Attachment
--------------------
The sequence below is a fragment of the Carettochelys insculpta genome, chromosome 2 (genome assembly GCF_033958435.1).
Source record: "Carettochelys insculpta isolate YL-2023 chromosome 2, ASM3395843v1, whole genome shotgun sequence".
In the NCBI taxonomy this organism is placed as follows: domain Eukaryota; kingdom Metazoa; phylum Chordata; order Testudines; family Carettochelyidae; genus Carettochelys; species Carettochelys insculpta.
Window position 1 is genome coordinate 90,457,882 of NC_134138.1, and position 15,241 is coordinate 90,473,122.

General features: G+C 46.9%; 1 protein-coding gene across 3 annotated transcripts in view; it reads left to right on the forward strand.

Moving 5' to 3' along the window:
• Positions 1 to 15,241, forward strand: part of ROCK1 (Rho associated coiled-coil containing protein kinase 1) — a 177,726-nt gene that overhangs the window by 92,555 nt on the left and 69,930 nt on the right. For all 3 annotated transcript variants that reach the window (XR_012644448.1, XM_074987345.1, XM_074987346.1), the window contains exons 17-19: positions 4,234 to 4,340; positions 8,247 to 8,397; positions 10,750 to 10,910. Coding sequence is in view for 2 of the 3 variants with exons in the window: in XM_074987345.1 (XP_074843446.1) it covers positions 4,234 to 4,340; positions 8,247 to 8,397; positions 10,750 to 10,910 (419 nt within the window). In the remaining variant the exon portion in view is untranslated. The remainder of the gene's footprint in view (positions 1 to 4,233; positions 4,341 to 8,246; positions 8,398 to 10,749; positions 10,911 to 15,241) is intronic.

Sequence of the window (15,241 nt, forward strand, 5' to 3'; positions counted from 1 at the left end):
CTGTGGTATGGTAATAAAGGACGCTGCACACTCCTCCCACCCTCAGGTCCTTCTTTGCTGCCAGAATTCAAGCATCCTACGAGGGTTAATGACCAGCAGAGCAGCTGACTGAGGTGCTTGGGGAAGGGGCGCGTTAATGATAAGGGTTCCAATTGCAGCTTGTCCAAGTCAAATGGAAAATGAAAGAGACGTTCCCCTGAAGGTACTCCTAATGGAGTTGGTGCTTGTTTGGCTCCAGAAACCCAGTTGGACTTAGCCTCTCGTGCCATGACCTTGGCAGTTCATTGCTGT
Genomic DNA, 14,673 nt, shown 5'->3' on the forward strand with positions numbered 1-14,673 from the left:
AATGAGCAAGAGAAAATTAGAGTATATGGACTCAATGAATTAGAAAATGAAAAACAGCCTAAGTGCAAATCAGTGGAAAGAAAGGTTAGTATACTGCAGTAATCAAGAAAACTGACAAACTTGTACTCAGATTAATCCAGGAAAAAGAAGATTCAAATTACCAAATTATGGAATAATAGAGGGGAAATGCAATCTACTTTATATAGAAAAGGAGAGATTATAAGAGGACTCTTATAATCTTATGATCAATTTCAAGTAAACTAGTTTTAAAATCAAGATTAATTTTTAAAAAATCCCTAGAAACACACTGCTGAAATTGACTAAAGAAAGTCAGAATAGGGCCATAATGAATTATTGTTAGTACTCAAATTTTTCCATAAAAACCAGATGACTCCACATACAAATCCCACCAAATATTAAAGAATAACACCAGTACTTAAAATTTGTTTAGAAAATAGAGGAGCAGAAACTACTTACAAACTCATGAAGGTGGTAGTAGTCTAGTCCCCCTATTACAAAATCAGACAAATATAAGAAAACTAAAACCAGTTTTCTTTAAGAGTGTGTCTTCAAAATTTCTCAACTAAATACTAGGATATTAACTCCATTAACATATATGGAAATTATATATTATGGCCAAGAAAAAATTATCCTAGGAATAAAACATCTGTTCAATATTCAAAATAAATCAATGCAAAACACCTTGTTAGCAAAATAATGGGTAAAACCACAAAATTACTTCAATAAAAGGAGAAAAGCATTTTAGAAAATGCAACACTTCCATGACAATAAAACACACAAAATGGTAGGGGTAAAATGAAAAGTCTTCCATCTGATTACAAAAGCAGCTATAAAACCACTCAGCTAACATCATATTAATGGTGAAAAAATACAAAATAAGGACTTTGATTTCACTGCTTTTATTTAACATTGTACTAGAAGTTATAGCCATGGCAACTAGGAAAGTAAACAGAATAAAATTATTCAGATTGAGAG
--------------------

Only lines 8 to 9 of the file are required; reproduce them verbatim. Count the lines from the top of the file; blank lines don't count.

Sequence of the window (15,241 nt, forward strand, 5' to 3'; positions counted from 1 at the left end):
CTGTGGTATGGTAATAAAGGACGCTGCACACTCCTCCCACCCTCAGGTCCTTCTTTGCTGCCAGAATTCAAGCATCCTACGAGGGTTAATGACCAGCAGAGCAGCTGACTGAGGTGCTTGGGGAAGGGGCGCGTTAATGATAAGGGTTCCAATTGCAGCTTGTCCAAGTCAAATGGAAAATGAAAGAGACGTTCCCCTGAAGGTACTCCTAATGGAGTTGGTGCTTGTTTGGCTCCAGAAACCCAGTTGGACTTAGCCTCTCGTGCCATGACCTTGGCAGTTCATTGCTGT